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Exposing Israel's use of settler aggression to grab Palestinian land

Nov 17,2021 - Last updated at Nov 17,2021

B'Tselem, the Israeli human rights group, which dared to brand as "apartheid" Israel's regime for governing occupied Palestinians, has now exposed Israel's use of settler aggression to grab Palestinian land. In its report, "State Business: Israel's misappropriation of land in the West Bank through settler violence, B'Tselem says. "Israel has taken over some ..using official means: using military orders, declaring [an] area 'state land,' a 'firing zone' or a 'nature reserve,' and expropriating land. Other areas have been effectively taken over by settlers through daily acts of violence, including attacks on Palestinians and their property."

Although B'Tselem argues the "two tracks appear unrelated," in fact, they constitute a single track. Settler violence is an "informal tool in the hands of the state to take over more and more West Bank land. The state supports and assists these acts of violence and its agents sometimes participate in them directly. As such, settler violence in a form of government policy, aided and abetted by official state authorities with their active participation."

According to the report, Israeli settlers have taken over 11 square miles of farm and pasture land in the occupied West Bank during the past five years.

Settler violence includes stoning, threatening, burning fields, destroying trees and crops, damaging homes and vehicles, stealing crops, and, B'Tselem says, "in rare cases, homicide". Settlers most prone to violence are those dwelling on some of the 150 wildcat settlements, dubbed "farms", which are not officially recognised by the state but are provided with electricity, water, roads and protection by the state. The Israeli military does not respond to settler attacks on Palestinian persons or property.

B'Tselem states, "The military avoids confronting violent settlers as a matter of policy, although soldiers have the authority and duty to detain and arrest them. As a rule, the military prefers to remove Palestinians from their own farmland or pastureland rather than confront settlers, using various tactics such as issuing closed military zone orders that apply to Palestinians only, or firing tear gas, stun grenades, rubber-coated metal bullets and even live rounds at Palestinians not settlers.”

The olive harvest is an especially temse time for Palestinian farmers as settlers mount attacks on families picking the fruit, steal olives, uproot trees and threaten farmers trying to reach their trees.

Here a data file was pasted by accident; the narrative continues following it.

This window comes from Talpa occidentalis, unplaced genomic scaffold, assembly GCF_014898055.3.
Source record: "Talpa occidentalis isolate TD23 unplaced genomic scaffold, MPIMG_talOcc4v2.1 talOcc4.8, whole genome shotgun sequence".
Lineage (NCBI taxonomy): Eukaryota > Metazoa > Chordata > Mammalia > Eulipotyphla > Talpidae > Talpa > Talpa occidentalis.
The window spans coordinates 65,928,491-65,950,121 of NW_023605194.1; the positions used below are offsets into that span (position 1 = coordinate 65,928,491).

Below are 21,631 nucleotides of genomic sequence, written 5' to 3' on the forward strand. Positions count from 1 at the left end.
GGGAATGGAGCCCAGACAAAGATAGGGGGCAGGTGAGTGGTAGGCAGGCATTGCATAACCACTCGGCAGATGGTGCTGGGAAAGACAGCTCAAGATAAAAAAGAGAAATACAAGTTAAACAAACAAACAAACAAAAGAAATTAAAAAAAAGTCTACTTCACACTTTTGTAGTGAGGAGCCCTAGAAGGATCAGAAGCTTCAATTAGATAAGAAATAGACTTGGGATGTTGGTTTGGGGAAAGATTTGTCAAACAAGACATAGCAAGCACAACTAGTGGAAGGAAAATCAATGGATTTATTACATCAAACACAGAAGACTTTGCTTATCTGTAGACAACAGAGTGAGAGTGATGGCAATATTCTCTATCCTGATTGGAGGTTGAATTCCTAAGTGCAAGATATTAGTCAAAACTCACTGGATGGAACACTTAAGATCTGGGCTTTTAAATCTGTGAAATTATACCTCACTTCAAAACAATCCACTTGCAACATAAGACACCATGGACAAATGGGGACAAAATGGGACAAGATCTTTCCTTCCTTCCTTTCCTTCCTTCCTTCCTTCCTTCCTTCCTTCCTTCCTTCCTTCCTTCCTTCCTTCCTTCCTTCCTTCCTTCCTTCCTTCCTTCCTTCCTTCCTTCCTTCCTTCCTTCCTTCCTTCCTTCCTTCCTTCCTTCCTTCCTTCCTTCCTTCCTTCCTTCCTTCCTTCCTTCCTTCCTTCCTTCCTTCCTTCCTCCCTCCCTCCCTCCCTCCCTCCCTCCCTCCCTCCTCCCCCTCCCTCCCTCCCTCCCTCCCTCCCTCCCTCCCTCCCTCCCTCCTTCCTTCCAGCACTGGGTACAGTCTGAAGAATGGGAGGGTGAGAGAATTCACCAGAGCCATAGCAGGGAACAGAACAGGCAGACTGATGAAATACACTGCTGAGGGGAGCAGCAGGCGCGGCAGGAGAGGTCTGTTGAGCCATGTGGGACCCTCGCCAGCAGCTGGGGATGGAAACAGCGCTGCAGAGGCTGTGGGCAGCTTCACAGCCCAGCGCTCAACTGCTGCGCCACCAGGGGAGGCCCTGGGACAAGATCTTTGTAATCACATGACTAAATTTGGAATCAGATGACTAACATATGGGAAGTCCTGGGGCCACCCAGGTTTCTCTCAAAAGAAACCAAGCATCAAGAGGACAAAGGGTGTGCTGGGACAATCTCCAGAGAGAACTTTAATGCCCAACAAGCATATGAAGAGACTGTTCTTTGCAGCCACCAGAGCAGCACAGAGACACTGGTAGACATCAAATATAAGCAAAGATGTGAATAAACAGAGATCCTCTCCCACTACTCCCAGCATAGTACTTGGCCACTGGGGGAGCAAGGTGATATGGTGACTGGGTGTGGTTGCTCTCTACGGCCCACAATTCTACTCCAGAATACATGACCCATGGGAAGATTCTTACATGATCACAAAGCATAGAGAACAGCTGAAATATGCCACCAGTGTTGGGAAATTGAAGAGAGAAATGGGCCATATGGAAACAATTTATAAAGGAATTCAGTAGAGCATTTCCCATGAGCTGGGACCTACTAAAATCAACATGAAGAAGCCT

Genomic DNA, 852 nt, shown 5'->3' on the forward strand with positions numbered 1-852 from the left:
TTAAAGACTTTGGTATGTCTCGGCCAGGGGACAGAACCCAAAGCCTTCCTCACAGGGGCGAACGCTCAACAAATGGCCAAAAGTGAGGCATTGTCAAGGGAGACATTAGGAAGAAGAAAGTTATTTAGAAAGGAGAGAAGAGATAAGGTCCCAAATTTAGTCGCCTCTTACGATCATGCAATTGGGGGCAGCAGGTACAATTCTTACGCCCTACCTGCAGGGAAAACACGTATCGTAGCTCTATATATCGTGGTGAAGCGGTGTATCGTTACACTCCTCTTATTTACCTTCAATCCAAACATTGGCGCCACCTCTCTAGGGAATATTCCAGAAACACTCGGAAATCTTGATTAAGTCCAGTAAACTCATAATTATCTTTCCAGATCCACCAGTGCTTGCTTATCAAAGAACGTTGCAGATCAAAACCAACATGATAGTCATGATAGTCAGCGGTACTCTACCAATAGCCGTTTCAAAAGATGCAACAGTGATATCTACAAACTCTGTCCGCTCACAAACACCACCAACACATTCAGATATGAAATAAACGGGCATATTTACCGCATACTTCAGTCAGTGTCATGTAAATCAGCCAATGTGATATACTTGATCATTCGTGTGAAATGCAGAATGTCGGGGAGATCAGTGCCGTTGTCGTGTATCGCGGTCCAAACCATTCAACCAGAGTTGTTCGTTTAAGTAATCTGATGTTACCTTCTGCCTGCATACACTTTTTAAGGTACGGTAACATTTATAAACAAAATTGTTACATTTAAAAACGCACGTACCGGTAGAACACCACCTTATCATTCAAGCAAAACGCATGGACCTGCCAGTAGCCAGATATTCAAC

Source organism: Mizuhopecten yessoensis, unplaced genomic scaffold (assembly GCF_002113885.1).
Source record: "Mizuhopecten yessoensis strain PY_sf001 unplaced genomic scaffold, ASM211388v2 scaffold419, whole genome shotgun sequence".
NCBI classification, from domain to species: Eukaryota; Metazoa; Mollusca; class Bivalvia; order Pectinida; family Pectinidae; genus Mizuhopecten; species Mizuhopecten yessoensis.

According to B'Tselem, "Complaints are difficult to file, and in the very few cases in which investigations are in fact opened, the system quickly whitewashes them. Indictments are hardly ever filed against settlers who harm Palestinians and when they do, usually cite minor offences, with token penalties to match in the rare instance of a conviction."

B'Tselem argues that settler violence is "part and parcel of Israel's apartheid regime, which aims to create a Jewish-only space between the Jordan River and the Mediterranean Sea. The regime treats land as a resource designed to serve the Jewish public, and accordingly uses it almost exclusively to develop and expand existing Jewish residential communities and to build new ones. At the same time, the regime fragments Palestinian space, dispossesses Palestinians of their land and relegates them to living in small, over-populated enclaves".

B'Tselem's January 2021 report on Israel's practice of apartheid, has, in particular, encouraged international human rights groups and commentators to use this term, blackened by the South African white regime's discrimination against repression of the native population. This development amounted to a major, even revolutionary, liberating change in how some view Israel and are prepared to speak about Israel's treatment of Palestinians. This month's report on settler violence as a tool of the apartheid regime is bound to have repercussions in the war of words between Israel and its critics and detractors. Palestinians began to use this term in the early 2000s when Israel began to build its "apartheid wall" across the West Bank, seizing wide tracts of Palestinian land and cutting Palestinian farmers off from their farms.

While B'Tselem contends that settler violence has become "part and parcel of life under the occupation in the West Bank," Israeli colonising violence long predated 1967 and was practiced by early Israeli settlers with the encouragement and support of the British mandatory authority. A British officer who made his name in the World War II campaign against Japan, Orde Wingate launched his career in 1936 during the Palestinian revolt against Britain by training Jewish fighters to fight Palestinian irregulars defending their lands. Captain Wingate, a committed Christian Zionist, formed the Special Night Squads of British soldiers and Jewish militiamen to mount offensive operations against Palestinians rather than rely on simply defending Jewish colonies. This approach has been used by the Israeli state and military since then. Consequently, Wingate is seen by Israelis as the father of the Israeli Defence Force," which, thanks to Wingate, has always been the "Israeli Offence Force".

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